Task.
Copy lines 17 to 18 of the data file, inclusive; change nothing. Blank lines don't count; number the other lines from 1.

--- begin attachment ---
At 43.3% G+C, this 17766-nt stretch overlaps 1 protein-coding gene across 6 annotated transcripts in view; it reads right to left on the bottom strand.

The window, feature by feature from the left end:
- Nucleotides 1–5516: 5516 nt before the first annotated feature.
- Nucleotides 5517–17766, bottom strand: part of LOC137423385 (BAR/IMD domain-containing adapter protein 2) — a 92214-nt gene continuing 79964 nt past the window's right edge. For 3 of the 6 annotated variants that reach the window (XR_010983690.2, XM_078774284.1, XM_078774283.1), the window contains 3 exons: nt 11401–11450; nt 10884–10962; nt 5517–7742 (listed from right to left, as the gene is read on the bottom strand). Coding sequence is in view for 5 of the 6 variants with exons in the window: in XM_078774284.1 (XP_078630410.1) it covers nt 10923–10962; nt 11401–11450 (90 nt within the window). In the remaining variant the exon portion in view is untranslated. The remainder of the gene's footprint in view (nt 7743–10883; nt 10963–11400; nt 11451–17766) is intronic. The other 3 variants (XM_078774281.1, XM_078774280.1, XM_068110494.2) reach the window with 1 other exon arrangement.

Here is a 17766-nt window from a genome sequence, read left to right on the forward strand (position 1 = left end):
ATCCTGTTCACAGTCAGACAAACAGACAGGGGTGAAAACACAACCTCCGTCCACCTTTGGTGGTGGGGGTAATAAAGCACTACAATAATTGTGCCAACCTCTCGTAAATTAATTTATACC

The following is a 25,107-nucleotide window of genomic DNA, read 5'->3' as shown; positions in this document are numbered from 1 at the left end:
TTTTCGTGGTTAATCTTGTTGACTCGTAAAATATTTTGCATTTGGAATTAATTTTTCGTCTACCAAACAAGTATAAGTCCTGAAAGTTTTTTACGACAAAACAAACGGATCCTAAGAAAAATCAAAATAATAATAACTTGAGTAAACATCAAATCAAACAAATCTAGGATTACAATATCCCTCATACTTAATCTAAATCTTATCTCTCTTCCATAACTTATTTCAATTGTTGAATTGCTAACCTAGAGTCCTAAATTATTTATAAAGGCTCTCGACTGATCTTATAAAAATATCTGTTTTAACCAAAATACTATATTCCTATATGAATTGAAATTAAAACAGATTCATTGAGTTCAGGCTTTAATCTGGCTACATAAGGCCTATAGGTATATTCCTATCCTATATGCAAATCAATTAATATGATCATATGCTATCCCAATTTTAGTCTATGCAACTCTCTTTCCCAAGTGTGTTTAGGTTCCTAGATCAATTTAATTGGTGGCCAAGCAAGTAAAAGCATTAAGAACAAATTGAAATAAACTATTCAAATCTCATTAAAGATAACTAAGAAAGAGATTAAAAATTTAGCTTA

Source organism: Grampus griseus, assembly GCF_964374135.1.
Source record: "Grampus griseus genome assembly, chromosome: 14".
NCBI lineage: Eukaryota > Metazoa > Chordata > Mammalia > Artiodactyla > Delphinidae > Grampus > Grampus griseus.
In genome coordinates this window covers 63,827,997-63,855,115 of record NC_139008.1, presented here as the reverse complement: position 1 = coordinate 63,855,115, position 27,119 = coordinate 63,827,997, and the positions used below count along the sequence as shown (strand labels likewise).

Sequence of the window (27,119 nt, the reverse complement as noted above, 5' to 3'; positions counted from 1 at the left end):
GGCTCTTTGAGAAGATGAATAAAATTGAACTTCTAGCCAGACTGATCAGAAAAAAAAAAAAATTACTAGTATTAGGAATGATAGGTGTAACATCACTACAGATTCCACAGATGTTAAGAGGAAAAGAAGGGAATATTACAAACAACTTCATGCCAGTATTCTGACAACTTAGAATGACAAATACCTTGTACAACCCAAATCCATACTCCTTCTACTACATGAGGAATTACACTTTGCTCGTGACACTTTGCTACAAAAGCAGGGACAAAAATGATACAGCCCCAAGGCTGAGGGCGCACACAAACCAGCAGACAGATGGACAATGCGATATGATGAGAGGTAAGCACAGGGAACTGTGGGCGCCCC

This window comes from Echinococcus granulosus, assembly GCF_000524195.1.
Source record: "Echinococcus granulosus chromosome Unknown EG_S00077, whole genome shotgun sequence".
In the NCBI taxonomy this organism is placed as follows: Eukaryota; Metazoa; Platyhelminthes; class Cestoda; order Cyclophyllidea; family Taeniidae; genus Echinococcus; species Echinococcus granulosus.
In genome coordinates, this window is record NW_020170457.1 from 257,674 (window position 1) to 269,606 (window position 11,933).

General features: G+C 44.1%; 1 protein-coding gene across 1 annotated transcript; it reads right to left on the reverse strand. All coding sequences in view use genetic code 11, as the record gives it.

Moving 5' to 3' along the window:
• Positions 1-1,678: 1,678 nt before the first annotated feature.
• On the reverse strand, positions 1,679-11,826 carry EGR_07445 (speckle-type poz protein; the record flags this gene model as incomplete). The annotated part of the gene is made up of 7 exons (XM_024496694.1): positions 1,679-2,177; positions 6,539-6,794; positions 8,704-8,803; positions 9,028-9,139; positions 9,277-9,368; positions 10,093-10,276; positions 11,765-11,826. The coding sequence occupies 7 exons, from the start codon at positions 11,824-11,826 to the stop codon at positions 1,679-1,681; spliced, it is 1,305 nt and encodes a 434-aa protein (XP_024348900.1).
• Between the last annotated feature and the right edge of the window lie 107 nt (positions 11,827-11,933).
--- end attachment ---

In the NCBI taxonomy this organism is placed as follows: Eukaryota; Metazoa; Platyhelminthes; class Cestoda; order Cyclophyllidea; family Taeniidae; genus Echinococcus; species Echinococcus granulosus.
In genome coordinates, this window is record NW_020170457.1 from 257,674 (window position 1) to 269,606 (window position 11,933).